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I recently had the honor of presenting at the National Association of Counties (NACo) Resilient Counties Forum as part of a keynote session focused around technology. My fellow presenters included Jeff Stiles, Accela’s Vice President of Marketing, and Ron Hughes, Chief Deputy State Information Officer for the State of California. The Forum was part of NACo’s Presidential Initiative to encourage counties across the country to be more resilient against the many challenges they face. My brief was to talk about how the county I work for, Charlotte County on the southwest coast of Florida, utilizes technology—primarily Accela Land Management on the Civic Platform—to help us become more resilient.

Initially, my thoughts went to resiliency against natural disaster and post-disaster recovery. In August of 2004, Charlotte County took a direct hit from a category 4 hurricane (Hurricane Charley). During our recovery, we identified many aspects of our existing technology that was actually making more work for us and slowing down our recovery efforts—this was our deciding factor to search for a new land management software system that ultimately led us to Accela.


Hurricane Charley left a path of destruction in its wake

During the selection process and implementation, we took the time to reflect on our experiences after the hurricane and use the functionality of the Accela Civic Platform (workflow, mobile component and citizen access) to specifically address the challenges we faced during the recovery period. We face hurricane season every year and are now confident that should we face something like this again, we have the technology and processes setup in such a way that we can rapidly assess the level of damage and move into a quick and efficient recovery phase—something we were not able to do in the past.


Accela Land Management, integrated with Esri ArcGIS, provides an at-a-glance view of open building permit applications

I then started thinking about all of the other challenges we, as local government workers, have faced over the past few years. If you are anything like me, it has been a roller coaster ride! We have seen a construction boom turn into a devastating recession, a national lack of public confidence in all levels of government and other challenges such as federal reform of the National Flood Insurance Program. “Do more with less” and “Open for Business” have become the mantras of elected officials nationwide as they face the pressures of providing increased service levels with a reduced tax base and intensive competition between agencies for economic development. Governments don’t have some of the flexibility that is available in the private sector. We can’t simply stop providing essential services because the revenue is not there to pay for them; we have to figure out how we are going to continue despite the challenges we face. Yet we are still here, essential and non-essential services are being provided and we have learned to cope with fewer resources, less funding and increased demand.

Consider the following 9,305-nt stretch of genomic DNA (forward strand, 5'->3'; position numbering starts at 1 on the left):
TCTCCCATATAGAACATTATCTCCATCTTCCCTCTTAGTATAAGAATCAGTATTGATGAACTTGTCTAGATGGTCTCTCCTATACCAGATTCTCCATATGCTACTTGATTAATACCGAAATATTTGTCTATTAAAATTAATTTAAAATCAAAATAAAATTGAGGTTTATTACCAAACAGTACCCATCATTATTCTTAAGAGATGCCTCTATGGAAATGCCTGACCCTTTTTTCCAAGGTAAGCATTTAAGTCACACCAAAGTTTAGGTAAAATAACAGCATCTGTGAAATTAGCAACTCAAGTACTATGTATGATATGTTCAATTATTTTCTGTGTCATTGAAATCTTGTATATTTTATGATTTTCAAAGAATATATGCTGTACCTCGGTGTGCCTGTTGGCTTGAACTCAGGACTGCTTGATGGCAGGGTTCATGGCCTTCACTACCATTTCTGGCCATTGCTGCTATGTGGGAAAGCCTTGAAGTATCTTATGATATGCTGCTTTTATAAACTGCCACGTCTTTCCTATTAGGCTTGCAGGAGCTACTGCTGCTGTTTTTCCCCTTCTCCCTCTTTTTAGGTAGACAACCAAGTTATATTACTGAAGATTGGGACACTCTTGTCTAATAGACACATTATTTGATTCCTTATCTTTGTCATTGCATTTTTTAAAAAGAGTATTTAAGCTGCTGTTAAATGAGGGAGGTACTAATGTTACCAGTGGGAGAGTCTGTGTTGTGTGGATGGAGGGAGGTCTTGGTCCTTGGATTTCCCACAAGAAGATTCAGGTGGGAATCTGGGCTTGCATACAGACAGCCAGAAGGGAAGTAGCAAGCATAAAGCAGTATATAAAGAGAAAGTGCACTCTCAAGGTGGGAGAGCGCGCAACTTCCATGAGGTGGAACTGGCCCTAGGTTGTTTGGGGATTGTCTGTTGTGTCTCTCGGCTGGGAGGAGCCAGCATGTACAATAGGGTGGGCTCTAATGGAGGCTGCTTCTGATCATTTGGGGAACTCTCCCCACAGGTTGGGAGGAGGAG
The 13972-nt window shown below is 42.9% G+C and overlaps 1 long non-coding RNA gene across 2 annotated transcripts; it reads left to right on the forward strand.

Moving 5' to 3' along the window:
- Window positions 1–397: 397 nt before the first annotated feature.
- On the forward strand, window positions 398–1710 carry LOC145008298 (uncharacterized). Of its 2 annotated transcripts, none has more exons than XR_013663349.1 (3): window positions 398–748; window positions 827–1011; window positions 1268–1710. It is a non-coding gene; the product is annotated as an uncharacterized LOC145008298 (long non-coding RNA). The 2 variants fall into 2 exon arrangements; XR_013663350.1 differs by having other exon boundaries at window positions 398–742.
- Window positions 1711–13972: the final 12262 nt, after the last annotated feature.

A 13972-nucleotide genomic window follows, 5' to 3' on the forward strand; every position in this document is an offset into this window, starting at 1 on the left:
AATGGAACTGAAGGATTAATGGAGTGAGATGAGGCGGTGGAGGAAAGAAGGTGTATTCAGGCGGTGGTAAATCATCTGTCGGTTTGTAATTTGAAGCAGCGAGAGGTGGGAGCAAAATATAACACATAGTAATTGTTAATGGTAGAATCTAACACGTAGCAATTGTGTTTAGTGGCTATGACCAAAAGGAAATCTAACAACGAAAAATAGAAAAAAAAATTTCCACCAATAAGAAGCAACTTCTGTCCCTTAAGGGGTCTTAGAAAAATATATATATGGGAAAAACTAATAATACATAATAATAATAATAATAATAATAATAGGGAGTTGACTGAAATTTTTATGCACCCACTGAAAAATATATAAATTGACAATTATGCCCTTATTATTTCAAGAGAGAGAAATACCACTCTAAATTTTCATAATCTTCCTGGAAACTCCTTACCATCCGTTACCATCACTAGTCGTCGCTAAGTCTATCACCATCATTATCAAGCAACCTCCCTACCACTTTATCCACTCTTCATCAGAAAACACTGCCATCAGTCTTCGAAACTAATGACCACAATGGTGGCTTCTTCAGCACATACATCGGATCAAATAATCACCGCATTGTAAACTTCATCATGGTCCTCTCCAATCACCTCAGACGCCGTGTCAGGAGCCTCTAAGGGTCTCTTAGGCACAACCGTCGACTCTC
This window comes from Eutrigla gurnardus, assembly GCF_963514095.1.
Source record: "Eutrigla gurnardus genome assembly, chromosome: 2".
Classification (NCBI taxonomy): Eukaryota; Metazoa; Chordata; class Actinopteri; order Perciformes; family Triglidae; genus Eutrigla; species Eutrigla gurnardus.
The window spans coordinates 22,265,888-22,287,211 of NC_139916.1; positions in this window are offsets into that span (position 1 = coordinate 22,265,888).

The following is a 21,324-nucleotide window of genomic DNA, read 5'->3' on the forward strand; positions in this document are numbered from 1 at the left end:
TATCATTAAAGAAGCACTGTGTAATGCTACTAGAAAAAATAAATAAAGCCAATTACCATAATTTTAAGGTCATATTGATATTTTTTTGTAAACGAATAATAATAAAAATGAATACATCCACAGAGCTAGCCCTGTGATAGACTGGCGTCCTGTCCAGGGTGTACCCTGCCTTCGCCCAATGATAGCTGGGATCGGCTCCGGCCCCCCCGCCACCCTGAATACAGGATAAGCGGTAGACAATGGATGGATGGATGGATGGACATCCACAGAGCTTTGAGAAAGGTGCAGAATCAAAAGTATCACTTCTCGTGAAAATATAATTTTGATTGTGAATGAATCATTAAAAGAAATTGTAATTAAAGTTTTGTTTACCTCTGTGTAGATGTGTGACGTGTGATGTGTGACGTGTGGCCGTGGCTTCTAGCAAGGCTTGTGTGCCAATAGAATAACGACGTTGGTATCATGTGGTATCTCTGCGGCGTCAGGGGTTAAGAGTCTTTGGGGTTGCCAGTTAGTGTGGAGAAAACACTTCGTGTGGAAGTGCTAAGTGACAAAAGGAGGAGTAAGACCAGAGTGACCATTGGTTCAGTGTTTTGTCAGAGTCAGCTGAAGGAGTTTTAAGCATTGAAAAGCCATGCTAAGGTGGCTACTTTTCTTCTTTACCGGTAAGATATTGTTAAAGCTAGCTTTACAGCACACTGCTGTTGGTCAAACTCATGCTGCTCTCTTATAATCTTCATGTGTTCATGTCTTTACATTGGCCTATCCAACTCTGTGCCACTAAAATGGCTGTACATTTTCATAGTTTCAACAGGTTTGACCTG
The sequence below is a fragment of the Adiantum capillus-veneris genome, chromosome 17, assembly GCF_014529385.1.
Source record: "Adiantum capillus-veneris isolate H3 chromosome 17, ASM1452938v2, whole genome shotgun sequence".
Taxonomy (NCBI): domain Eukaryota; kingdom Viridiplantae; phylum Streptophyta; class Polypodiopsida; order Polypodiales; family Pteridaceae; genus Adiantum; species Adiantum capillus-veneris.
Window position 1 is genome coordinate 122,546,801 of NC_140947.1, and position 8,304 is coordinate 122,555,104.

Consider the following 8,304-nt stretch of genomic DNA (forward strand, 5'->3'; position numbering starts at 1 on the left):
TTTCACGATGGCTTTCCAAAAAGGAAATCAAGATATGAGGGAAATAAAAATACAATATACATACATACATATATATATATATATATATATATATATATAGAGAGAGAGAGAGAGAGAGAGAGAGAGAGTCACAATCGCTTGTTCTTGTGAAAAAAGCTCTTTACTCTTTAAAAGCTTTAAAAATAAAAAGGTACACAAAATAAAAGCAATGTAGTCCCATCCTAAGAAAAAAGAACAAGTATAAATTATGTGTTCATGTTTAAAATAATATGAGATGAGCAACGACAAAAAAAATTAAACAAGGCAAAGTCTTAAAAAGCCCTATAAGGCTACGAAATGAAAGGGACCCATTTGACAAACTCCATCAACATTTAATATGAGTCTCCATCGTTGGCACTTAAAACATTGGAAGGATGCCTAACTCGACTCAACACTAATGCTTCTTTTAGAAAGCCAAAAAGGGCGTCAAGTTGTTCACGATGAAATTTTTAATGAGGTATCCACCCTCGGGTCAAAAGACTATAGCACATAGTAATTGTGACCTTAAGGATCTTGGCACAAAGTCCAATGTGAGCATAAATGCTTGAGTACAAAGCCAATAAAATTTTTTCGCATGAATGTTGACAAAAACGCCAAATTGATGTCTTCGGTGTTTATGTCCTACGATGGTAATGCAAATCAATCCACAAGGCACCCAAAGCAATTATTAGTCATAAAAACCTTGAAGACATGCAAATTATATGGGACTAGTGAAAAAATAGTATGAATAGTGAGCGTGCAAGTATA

Although I have only worked in the public sector for 11 years (and am still considered a newbie in many circles), I can recognize how far we have come. When I started working for the County, there was still a typewriter in my office and a dot matrix printer on the floor, and I was ordering permit cards in triplicate. I am sure some of you reading this don’t even know what I am talking about. I am now more concerned with making sure our inspectors in the field have Internet access for their iPads so they can utilize the Accela Inspector app and have FaceTime with each other to share knowledge and expertise.

We are so used to moving forward, adopting new processes and technology when it becomes available, working around problems and coming up with solutions that it becomes second nature for us. As government employees we don’t think of ourselves as innovators or at the cutting edge of technology, but when you really take the time to think about it, that’s exactly what we are. We are mandated to provide government services efficiently, effectively and at the lowest possible cost, so how do we do that? We get creative; we look at the tools and technology around us and come up with new and innovative ways to expand the use of those tools in a public setting. We identify ways to connect with or engage our citizens in platforms that they are familiar and comfortable with beyond the regular face-to-face or phone interactions. We encourage those same citizens to learn about what we do. What is the result? Governments that are resilient against socioeconomic changes, governments that can react to natural disasters and governments that are flexible enough to take the unexpected in stride.

So what did I learn from this reflection? Governments of all levels have amazing people working for them, we are innovators, we are creative and, most of all, the best interests of our citizens and our community are at the forefront of the decisions we make. It’s definitely not all smooth sailing, but we are the people that figure out how to get the job done no matter what is thrown at us. So next time you think about criticizing your local elected official, or a state or federal department, take a second to think about all the good they do, how they accomplish what they accomplish with what they have to work with and what your life would be without those government workers. It certainly gave me pause for thought.


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